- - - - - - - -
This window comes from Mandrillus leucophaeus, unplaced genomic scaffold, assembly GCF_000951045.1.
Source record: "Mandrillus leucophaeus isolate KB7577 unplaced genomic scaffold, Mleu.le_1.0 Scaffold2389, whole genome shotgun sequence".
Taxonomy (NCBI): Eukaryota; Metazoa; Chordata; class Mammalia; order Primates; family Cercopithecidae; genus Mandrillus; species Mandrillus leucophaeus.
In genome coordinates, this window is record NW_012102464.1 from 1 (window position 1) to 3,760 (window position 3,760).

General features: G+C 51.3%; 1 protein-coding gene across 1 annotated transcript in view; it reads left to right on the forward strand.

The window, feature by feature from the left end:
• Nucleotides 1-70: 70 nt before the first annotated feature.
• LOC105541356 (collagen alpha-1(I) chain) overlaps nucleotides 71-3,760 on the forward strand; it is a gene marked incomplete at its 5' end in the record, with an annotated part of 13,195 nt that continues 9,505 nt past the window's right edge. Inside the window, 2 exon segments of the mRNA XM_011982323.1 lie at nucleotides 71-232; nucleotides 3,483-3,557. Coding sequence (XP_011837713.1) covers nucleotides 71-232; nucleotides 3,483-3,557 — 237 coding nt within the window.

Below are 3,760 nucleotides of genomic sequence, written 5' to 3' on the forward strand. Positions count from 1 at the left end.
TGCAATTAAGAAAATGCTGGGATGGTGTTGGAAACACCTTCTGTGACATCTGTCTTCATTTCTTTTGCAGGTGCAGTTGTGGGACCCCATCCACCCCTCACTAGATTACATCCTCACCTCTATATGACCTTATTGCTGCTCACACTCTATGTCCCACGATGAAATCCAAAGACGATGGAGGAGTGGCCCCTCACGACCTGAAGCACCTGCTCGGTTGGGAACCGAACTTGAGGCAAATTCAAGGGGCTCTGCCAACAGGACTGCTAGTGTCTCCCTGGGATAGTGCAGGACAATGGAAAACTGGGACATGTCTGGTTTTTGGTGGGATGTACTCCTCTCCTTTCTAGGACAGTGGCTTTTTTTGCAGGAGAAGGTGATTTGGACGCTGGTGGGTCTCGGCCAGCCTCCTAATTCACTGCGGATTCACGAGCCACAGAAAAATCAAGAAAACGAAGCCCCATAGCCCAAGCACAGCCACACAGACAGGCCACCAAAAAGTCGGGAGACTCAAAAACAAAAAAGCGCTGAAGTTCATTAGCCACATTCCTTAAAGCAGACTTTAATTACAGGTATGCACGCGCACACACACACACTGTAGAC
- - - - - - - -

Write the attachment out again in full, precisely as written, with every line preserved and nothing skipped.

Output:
This window comes from Mandrillus leucophaeus, unplaced genomic scaffold, assembly GCF_000951045.1.
Source record: "Mandrillus leucophaeus isolate KB7577 unplaced genomic scaffold, Mleu.le_1.0 Scaffold2389, whole genome shotgun sequence".
Taxonomy (NCBI): Eukaryota; Metazoa; Chordata; class Mammalia; order Primates; family Cercopithecidae; genus Mandrillus; species Mandrillus leucophaeus.
In genome coordinates, this window is record NW_012102464.1 from 1 (window position 1) to 3,760 (window position 3,760).

General features: G+C 51.3%; 1 protein-coding gene across 1 annotated transcript in view; it reads left to right on the forward strand.

The window, feature by feature from the left end:
• Nucleotides 1-70: 70 nt before the first annotated feature.
• LOC105541356 (collagen alpha-1(I) chain) overlaps nucleotides 71-3,760 on the forward strand; it is a gene marked incomplete at its 5' end in the record, with an annotated part of 13,195 nt that continues 9,505 nt past the window's right edge. Inside the window, 2 exon segments of the mRNA XM_011982323.1 lie at nucleotides 71-232; nucleotides 3,483-3,557. Coding sequence (XP_011837713.1) covers nucleotides 71-232; nucleotides 3,483-3,557 — 237 coding nt within the window.

Below are 3,760 nucleotides of genomic sequence, written 5' to 3' on the forward strand. Positions count from 1 at the left end.
TGCAATTAAGAAAATGCTGGGATGGTGTTGGAAACACCTTCTGTGACATCTGTCTTCATTTCTTTTGCAGGTGCAGTTGTGGGACCCCATCCACCCCTCACTAGATTACATCCTCACCTCTATATGACCTTATTGCTGCTCACACTCTATGTCCCACGATGAAATCCAAAGACGATGGAGGAGTGGCCCCTCACGACCTGAAGCACCTGCTCGGTTGGGAACCGAACTTGAGGCAAATTCAAGGGGCTCTGCCAACAGGACTGCTAGTGTCTCCCTGGGATAGTGCAGGACAATGGAAAACTGGGACATGTCTGGTTTTTGGTGGGATGTACTCCTCTCCTTTCTAGGACAGTGGCTTTTTTTGCAGGAGAAGGTGATTTGGACGCTGGTGGGTCTCGGCCAGCCTCCTAATTCACTGCGGATTCACGAGCCACAGAAAAATCAAGAAAACGAAGCCCCATAGCCCAAGCACAGCCACACAGACAGGCCACCAAAAAGTCGGGAGACTCAAAAACAAAAAAGCGCTGAAGTTCATTAGCCACATTCCTTAAAGCAGACTTTAATTACAGGTATGCACGCGCACACACACACACTGTAGAC